Do y’all really need another roast chicken recipe?? Well, if you ask me, you absolutely need this one because the Bon Appétit Cast-Iron Roast Chicken has been timelessly tested and optimized to cut out all of those annoying steps that folks (including myself at times) swear are crucial. No overnight salting (although you can, and I did), no brining, air-drying, temperature changes, or complicated trussing, just a simple roasted chicken.
And let’s face it, nothing compares to cast iron! The material’s heat-retention qualities can’t be matched by any tempered glass or even stainless-steel vessels. Heating the skillet in the oven first means the bottom of your bird starts to sizzle and brown as soon as it goes in—no flipping required and no unappealing pale, flabby underside. (Just make sure to pat dry the underside thoroughly before placing in the hot skillet.)
Another brilliant aspect of this technique is making a built-in side dish. Why wouldn’t you throw some veggies around your bird while it roasts? You’ve got a hot pan that’s about to be full of sizzling schmaltz just begging to bathe a mosaic of squash and onions with tons of chicken-y flavor. While Bon Appétit offered several options, we made the Cast-Iron Roast Chicken with Winter Squash, Red Onions, and Pancetta.
Ahem, size does matter. Now is not the time for a behemoth oven stuffer, nor do you want a petite poussin. A 3 1/2- to 4-pounder will roast the breasts to perfection and all of the dark meat will be mouth-wateringly done too.
I liken a roast chicken to an artist’s blank canvas. As with color to a plain background, nothing changes the flavor of a roasted bird as quickly and dramatically as a throw-together dry rub*. Mix together spices. Rub on chicken. Done. And just wait for the heady aroma of toasty spices and crispy skin to start wafting out of the oven… You will be drooling…
We’ve all heard endless theories about how to season a chicken: submerge in a brine, salt 24 hours ahead and let it dry, wrap in seaweed, etc. But the only true non-negotiables are (a) being generous with the kosher salt inside and out, and (b) letting the chicken sit out for at least an hour before cooking, which gives the seasoning time to work it’s magic deep into the meat. Although not necessary, I salted ours the night prior and let it sit in the fridge uncovered, taking it out an hour prior to cooking, then oiled it and added the dry rub.
Any poultry recipe worth it’s drumstick will note that a chicken needs to rest post-roast, pre-carving. So sit back with a glass of wine and wait a full 20 to 45 minutes to yield a bird that reabsorbs it’s juices. No, it won’t get cold, it will just be the juiciest bird you’ve ever tasted. Don’t believe me? Go ahead and just simply roast the chicken in a cast-iron skillet…
Now just a mention on the differences between delicata and kabocha squash—both of which are an option here.
Aliases: Japanese Pumpkin, Kent Pumpkin Characteristics: The squat, green kabocha—the Japanese word for squash—has a nutty, earthy flavor with just a touch of sweetness. It’s similar in shape and size to a buttercup squash, but the base points out and not in. (There is also a red kabocha.)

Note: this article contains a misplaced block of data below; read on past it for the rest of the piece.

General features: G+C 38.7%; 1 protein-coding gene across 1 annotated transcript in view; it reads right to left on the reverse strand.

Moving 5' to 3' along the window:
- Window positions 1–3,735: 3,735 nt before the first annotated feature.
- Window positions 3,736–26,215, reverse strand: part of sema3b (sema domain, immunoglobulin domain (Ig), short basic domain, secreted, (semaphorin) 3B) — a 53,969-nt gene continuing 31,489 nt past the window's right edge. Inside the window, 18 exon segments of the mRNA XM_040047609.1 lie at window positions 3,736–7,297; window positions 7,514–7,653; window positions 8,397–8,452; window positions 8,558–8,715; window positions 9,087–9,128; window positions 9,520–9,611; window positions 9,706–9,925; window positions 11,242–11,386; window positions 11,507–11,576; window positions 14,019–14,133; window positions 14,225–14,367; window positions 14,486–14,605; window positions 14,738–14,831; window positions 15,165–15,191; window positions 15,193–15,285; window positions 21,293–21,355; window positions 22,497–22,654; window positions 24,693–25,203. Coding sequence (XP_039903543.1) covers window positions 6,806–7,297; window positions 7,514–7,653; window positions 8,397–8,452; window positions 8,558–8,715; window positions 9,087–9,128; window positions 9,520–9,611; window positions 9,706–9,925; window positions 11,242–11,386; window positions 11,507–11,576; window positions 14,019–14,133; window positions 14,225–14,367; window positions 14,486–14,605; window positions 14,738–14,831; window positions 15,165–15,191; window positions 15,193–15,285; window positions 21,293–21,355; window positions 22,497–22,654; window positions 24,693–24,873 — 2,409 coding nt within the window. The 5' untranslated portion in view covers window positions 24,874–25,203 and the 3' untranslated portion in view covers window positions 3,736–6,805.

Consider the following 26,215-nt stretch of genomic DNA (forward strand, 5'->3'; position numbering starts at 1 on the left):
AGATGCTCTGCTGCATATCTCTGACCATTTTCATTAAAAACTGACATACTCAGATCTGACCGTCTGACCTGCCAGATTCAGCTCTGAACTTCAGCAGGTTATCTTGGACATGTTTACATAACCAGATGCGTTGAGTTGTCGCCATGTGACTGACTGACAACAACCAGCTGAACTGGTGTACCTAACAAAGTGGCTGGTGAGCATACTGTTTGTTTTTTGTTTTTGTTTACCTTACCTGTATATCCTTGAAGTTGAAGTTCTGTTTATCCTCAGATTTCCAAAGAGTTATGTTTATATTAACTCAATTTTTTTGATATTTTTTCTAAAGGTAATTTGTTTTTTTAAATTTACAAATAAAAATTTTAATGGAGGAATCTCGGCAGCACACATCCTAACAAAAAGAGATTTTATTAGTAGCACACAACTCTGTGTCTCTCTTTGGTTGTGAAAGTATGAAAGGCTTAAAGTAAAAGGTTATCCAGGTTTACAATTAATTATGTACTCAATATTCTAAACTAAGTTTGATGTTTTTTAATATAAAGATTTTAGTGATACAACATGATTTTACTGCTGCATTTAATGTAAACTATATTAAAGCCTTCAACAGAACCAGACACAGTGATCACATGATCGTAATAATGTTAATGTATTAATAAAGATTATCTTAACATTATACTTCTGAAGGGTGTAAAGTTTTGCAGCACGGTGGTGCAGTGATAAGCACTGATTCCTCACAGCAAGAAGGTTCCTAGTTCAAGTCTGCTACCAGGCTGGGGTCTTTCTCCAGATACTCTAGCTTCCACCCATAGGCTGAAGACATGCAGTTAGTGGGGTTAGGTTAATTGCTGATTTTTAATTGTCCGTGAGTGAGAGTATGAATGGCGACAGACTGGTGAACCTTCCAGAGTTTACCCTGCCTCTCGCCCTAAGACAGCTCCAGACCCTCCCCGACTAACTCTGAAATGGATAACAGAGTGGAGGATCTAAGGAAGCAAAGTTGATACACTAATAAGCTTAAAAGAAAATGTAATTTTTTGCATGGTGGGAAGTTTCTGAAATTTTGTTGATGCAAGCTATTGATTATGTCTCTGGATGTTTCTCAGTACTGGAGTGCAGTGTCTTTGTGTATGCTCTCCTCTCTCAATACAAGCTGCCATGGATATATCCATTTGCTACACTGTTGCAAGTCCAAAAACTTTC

Aliases: Sweet Potato Squash, Bohemian Squash Characteristics: This particular winter squash, with its pale yellow shading, most closely resembles its summer squash cousins. The thin skin is edible (really!), but also more susceptible to bruises and rot. When cooked, the delicata has a consistency similar to that of a sweet potato—creamy and soft—although the flavoring is a bit more earthy.
Cast-Iron Roast Chicken with Winter Squash, Red Onions, and Pancetta
1 3½–4-pound whole chicken
3 tablespoons olive oil, divided
2 red onions, cut into wedges through root end
2 pounds winter squash (such as delicata or kabocha), cut into 1½-inch-thick wedges or 1/2″ rounds, seeds removed, and each round cut in half
1½ ounces pancetta, chopped into ¼-inch pieces
Freshly ground black pepper
*Optional Dry Rub: Coarsely grind 1 tablespoon coriander seeds with 1/2 teaspoon crushed red pepper flakes in a spice mill or with a mortar and pestle. Transfer to a small bowl and mix in 1 teaspoon mustard powder.
Two other dry rub possibilities are:
- 1 Tbsp. fennel seed ground with 1 tsp. black peppercorns
- 2 Tbsp. curry powder mixed with 1 tsp. garlic powder
- Pat chicken dry with paper towels and season generously with salt, inside and out. (Use 1 tsp. Diamond Crystal or ½ tsp. Morton kosher salt per lb.) Tie legs together with kitchen twine. Let sit 1 hour to allow salt to penetrate, or chill, uncovered, up to 1 day ahead.
- Place a rack in upper third of oven and set a 12″ cast-iron skillet (or 3-qt. enameled cast-iron baking dish) on rack. Preheat oven to 425°.
- Take chicken out of fridge.
- Meanwhile, toss onions, squash, pancetta, and 2 Tbsp. oil in a large bowl to coat; season with salt and pepper.
I sliced rounds to a thinner 1/2″, then scooped out the seeds, and cut the rounds in half to better fit the skillet.
- Once oven reaches temperature, pat chicken dry with paper towels (especially the underside) and lightly coat with half of remaining 1 tablespoon oil; sprinkle with dry rub, if using. Drizzle remaining oil into hot skillet (this helps keep the chicken from sticking and tearing the skin.) Place chicken in the center of skillet and arrange squash mixture around.
- Roast until vegetables are golden brown and tender and an instant-read thermometer inserted into the thickest part of breasts registers 155°, 50–60 minutes (temperature will climb to 165° as chicken rests.) Let chicken rest in skillet at least 20 minutes and up to 45 minutes. If desired, baste some of the juices over the chicken and veggies while it rests.
- Transfer chicken to a cutting board and carve. Serve with vegetables.
Do not carve until the bird has rested for at least 20 minutes.
Adapted recipe from Chris Morocco from Bon Appétit
I can’t wait to hear how yours turns out…